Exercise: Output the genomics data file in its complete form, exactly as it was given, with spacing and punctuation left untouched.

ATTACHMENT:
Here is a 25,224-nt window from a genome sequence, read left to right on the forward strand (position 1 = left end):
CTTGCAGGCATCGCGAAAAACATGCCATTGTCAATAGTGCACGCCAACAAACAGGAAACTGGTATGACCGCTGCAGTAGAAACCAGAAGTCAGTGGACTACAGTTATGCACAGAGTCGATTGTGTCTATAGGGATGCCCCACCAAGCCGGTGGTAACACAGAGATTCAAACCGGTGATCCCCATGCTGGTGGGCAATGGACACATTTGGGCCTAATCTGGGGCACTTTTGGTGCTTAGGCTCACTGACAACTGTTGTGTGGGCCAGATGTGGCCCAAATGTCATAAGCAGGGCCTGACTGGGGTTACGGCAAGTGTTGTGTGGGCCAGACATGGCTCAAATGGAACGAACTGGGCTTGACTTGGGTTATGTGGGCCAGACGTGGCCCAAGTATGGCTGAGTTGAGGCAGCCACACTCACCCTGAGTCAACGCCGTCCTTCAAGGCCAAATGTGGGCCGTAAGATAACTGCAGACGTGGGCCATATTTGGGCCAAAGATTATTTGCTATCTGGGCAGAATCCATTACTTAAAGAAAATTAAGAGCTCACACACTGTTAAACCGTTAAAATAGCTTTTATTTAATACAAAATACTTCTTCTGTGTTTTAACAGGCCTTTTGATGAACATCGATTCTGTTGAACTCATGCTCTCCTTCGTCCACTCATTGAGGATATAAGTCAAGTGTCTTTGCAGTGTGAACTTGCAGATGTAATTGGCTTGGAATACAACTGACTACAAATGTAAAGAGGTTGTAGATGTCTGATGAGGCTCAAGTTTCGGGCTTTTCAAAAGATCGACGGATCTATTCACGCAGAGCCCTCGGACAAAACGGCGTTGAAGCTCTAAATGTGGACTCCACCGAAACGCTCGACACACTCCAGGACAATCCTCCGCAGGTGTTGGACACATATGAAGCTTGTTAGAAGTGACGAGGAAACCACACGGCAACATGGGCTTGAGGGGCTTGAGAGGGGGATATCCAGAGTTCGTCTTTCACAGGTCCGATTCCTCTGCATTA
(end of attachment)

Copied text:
Here is a 25,224-nt window from a genome sequence, read left to right on the forward strand (position 1 = left end):
CTTGCAGGCATCGCGAAAAACATGCCATTGTCAATAGTGCACGCCAACAAACAGGAAACTGGTATGACCGCTGCAGTAGAAACCAGAAGTCAGTGGACTACAGTTATGCACAGAGTCGATTGTGTCTATAGGGATGCCCCACCAAGCCGGTGGTAACACAGAGATTCAAACCGGTGATCCCCATGCTGGTGGGCAATGGACACATTTGGGCCTAATCTGGGGCACTTTTGGTGCTTAGGCTCACTGACAACTGTTGTGTGGGCCAGATGTGGCCCAAATGTCATAAGCAGGGCCTGACTGGGGTTACGGCAAGTGTTGTGTGGGCCAGACATGGCTCAAATGGAACGAACTGGGCTTGACTTGGGTTATGTGGGCCAGACGTGGCCCAAGTATGGCTGAGTTGAGGCAGCCACACTCACCCTGAGTCAACGCCGTCCTTCAAGGCCAAATGTGGGCCGTAAGATAACTGCAGACGTGGGCCATATTTGGGCCAAAGATTATTTGCTATCTGGGCAGAATCCATTACTTAAAGAAAATTAAGAGCTCACACACTGTTAAACCGTTAAAATAGCTTTTATTTAATACAAAATACTTCTTCTGTGTTTTAACAGGCCTTTTGATGAACATCGATTCTGTTGAACTCATGCTCTCCTTCGTCCACTCATTGAGGATATAAGTCAAGTGTCTTTGCAGTGTGAACTTGCAGATGTAATTGGCTTGGAATACAACTGACTACAAATGTAAAGAGGTTGTAGATGTCTGATGAGGCTCAAGTTTCGGGCTTTTCAAAAGATCGACGGATCTATTCACGCAGAGCCCTCGGACAAAACGGCGTTGAAGCTCTAAATGTGGACTCCACCGAAACGCTCGACACACTCCAGGACAATCCTCCGCAGGTGTTGGACACATATGAAGCTTGTTAGAAGTGACGAGGAAACCACACGGCAACATGGGCTTGAGGGGCTTGAGAGGGGGATATCCAGAGTTCGTCTTTCACAGGTCCGATTCCTCTGCATTA